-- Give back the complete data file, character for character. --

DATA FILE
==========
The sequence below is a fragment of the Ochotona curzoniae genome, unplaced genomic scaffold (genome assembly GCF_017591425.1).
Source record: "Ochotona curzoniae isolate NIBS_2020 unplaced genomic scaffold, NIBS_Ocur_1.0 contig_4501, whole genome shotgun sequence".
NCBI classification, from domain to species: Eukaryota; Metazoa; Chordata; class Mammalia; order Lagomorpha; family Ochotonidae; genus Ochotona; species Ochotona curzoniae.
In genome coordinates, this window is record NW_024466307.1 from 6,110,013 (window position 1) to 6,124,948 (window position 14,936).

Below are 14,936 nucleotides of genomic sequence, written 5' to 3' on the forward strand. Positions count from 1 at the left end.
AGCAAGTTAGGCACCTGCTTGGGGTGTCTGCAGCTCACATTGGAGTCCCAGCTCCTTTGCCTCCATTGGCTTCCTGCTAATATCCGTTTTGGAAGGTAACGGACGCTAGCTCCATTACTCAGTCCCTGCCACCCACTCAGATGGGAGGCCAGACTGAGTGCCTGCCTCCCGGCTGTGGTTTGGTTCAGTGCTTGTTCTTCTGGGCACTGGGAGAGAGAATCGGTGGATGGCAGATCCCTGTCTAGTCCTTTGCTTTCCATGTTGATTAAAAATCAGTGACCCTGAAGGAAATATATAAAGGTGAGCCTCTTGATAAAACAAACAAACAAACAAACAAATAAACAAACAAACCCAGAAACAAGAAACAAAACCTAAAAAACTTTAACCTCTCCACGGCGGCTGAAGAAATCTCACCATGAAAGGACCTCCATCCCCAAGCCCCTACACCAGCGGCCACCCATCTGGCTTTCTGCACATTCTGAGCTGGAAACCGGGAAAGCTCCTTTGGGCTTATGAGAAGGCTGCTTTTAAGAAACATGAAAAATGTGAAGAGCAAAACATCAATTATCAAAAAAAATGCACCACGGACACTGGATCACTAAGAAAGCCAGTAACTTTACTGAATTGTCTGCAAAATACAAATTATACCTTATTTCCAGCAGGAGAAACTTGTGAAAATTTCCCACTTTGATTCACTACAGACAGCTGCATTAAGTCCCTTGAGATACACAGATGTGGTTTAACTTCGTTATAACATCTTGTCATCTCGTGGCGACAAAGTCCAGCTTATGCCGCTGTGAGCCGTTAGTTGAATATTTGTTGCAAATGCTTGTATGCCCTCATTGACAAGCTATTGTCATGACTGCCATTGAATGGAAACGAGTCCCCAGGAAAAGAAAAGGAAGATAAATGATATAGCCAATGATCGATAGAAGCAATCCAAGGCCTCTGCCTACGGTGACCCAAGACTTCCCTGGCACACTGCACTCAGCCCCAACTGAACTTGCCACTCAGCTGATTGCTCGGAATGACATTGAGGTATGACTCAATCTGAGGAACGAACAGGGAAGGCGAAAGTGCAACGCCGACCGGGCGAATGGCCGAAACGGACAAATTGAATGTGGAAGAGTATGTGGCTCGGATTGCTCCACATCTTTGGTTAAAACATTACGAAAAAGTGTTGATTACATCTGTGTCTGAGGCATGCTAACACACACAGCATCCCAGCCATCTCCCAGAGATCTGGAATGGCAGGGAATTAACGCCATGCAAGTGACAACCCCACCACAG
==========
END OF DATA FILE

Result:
The sequence below is a fragment of the Ochotona curzoniae genome, unplaced genomic scaffold (genome assembly GCF_017591425.1).
Source record: "Ochotona curzoniae isolate NIBS_2020 unplaced genomic scaffold, NIBS_Ocur_1.0 contig_4501, whole genome shotgun sequence".
NCBI classification, from domain to species: Eukaryota; Metazoa; Chordata; class Mammalia; order Lagomorpha; family Ochotonidae; genus Ochotona; species Ochotona curzoniae.
In genome coordinates, this window is record NW_024466307.1 from 6,110,013 (window position 1) to 6,124,948 (window position 14,936).

Below are 14,936 nucleotides of genomic sequence, written 5' to 3' on the forward strand. Positions count from 1 at the left end.
AGCAAGTTAGGCACCTGCTTGGGGTGTCTGCAGCTCACATTGGAGTCCCAGCTCCTTTGCCTCCATTGGCTTCCTGCTAATATCCGTTTTGGAAGGTAACGGACGCTAGCTCCATTACTCAGTCCCTGCCACCCACTCAGATGGGAGGCCAGACTGAGTGCCTGCCTCCCGGCTGTGGTTTGGTTCAGTGCTTGTTCTTCTGGGCACTGGGAGAGAGAATCGGTGGATGGCAGATCCCTGTCTAGTCCTTTGCTTTCCATGTTGATTAAAAATCAGTGACCCTGAAGGAAATATATAAAGGTGAGCCTCTTGATAAAACAAACAAACAAACAAACAAATAAACAAACAAACCCAGAAACAAGAAACAAAACCTAAAAAACTTTAACCTCTCCACGGCGGCTGAAGAAATCTCACCATGAAAGGACCTCCATCCCCAAGCCCCTACACCAGCGGCCACCCATCTGGCTTTCTGCACATTCTGAGCTGGAAACCGGGAAAGCTCCTTTGGGCTTATGAGAAGGCTGCTTTTAAGAAACATGAAAAATGTGAAGAGCAAAACATCAATTATCAAAAAAAATGCACCACGGACACTGGATCACTAAGAAAGCCAGTAACTTTACTGAATTGTCTGCAAAATACAAATTATACCTTATTTCCAGCAGGAGAAACTTGTGAAAATTTCCCACTTTGATTCACTACAGACAGCTGCATTAAGTCCCTTGAGATACACAGATGTGGTTTAACTTCGTTATAACATCTTGTCATCTCGTGGCGACAAAGTCCAGCTTATGCCGCTGTGAGCCGTTAGTTGAATATTTGTTGCAAATGCTTGTATGCCCTCATTGACAAGCTATTGTCATGACTGCCATTGAATGGAAACGAGTCCCCAGGAAAAGAAAAGGAAGATAAATGATATAGCCAATGATCGATAGAAGCAATCCAAGGCCTCTGCCTACGGTGACCCAAGACTTCCCTGGCACACTGCACTCAGCCCCAACTGAACTTGCCACTCAGCTGATTGCTCGGAATGACATTGAGGTATGACTCAATCTGAGGAACGAACAGGGAAGGCGAAAGTGCAACGCCGACCGGGCGAATGGCCGAAACGGACAAATTGAATGTGGAAGAGTATGTGGCTCGGATTGCTCCACATCTTTGGTTAAAACATTACGAAAAAGTGTTGATTACATCTGTGTCTGAGGCATGCTAACACACACAGCATCCCAGCCATCTCCCAGAGATCTGGAATGGCAGGGAATTAACGCCATGCAAGTGACAACCCCACCACAG